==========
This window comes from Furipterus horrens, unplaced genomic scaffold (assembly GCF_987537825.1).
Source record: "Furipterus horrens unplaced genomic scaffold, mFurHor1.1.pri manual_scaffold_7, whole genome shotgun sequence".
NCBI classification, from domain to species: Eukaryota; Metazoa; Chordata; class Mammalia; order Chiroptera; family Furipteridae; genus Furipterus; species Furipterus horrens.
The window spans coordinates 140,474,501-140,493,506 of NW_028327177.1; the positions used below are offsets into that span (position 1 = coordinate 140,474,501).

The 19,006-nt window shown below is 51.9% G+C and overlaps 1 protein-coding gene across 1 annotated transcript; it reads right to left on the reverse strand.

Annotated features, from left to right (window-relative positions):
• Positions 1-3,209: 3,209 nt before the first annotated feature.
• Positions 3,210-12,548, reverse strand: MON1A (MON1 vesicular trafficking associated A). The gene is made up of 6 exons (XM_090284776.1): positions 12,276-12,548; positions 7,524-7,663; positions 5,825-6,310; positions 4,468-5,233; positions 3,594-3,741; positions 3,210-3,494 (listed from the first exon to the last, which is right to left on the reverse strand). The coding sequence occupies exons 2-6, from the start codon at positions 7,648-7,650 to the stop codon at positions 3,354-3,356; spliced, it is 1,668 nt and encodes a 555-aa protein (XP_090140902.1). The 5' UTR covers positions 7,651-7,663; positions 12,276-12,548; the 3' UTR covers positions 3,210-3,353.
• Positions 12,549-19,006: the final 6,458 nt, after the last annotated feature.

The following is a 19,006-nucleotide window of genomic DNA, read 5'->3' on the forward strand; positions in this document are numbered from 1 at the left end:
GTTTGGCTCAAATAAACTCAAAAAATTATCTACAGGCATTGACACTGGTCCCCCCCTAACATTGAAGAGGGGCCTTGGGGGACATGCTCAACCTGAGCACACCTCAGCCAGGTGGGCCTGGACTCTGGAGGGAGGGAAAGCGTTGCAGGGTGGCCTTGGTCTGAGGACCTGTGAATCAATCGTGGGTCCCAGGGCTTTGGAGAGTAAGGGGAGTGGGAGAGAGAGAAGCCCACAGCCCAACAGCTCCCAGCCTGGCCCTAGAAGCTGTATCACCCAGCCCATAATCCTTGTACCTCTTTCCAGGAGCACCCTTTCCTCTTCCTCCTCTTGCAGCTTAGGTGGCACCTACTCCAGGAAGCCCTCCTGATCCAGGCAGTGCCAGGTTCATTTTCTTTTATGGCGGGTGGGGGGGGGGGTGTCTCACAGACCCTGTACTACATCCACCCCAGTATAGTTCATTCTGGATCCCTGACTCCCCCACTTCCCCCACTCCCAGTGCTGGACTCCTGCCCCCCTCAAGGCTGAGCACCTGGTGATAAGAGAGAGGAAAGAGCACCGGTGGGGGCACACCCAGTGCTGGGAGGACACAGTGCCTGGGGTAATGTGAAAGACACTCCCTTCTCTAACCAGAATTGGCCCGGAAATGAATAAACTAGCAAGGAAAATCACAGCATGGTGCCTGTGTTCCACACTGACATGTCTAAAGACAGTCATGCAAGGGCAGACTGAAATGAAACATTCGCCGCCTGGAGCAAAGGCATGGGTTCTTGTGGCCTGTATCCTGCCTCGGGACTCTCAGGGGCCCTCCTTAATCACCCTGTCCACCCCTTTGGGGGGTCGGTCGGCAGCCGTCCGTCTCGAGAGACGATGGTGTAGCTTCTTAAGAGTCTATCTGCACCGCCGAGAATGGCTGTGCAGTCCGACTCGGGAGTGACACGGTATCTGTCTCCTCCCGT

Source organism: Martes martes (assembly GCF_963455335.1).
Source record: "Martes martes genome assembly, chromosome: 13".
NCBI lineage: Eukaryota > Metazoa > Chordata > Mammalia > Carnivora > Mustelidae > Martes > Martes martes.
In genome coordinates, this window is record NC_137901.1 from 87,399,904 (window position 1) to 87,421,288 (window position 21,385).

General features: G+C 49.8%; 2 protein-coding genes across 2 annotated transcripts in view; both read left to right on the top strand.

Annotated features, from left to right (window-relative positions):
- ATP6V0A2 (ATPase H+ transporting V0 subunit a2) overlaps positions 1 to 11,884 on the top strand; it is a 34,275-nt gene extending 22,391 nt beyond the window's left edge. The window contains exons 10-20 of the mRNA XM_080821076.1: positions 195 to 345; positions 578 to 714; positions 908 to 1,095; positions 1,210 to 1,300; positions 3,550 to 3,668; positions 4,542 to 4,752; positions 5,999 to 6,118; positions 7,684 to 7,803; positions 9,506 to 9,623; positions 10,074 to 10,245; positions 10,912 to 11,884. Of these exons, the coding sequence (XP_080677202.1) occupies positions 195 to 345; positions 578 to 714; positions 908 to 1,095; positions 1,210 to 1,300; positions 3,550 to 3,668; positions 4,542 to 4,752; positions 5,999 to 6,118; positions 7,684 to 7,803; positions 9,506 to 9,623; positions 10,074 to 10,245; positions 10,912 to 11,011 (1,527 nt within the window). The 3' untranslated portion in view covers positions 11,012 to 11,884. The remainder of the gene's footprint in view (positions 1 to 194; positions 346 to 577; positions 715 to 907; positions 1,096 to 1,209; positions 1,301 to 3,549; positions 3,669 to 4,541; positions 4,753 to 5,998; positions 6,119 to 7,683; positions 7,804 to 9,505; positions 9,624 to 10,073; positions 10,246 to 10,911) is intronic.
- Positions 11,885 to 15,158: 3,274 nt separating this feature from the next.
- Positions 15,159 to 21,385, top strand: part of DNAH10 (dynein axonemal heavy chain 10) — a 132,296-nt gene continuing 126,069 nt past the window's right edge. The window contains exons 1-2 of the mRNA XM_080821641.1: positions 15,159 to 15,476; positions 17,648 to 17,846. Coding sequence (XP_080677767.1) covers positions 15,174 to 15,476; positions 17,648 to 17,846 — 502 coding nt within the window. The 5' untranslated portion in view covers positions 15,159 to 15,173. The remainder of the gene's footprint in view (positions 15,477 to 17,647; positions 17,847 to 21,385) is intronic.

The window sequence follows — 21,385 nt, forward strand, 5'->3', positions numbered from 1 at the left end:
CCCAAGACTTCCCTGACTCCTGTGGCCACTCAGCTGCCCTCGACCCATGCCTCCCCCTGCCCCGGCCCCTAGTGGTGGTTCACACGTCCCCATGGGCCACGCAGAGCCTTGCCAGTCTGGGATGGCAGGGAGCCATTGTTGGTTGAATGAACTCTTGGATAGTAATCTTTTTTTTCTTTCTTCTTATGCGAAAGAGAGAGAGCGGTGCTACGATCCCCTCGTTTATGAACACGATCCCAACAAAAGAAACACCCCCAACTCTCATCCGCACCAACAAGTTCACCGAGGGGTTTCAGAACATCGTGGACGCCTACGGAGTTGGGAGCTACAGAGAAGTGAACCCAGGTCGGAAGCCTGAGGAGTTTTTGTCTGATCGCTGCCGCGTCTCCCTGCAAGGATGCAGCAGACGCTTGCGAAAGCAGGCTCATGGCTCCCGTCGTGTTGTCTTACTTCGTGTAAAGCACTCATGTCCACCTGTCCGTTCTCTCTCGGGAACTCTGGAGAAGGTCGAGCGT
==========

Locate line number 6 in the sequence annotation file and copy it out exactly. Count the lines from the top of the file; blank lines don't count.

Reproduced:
Annotated features, from left to right (window-relative positions):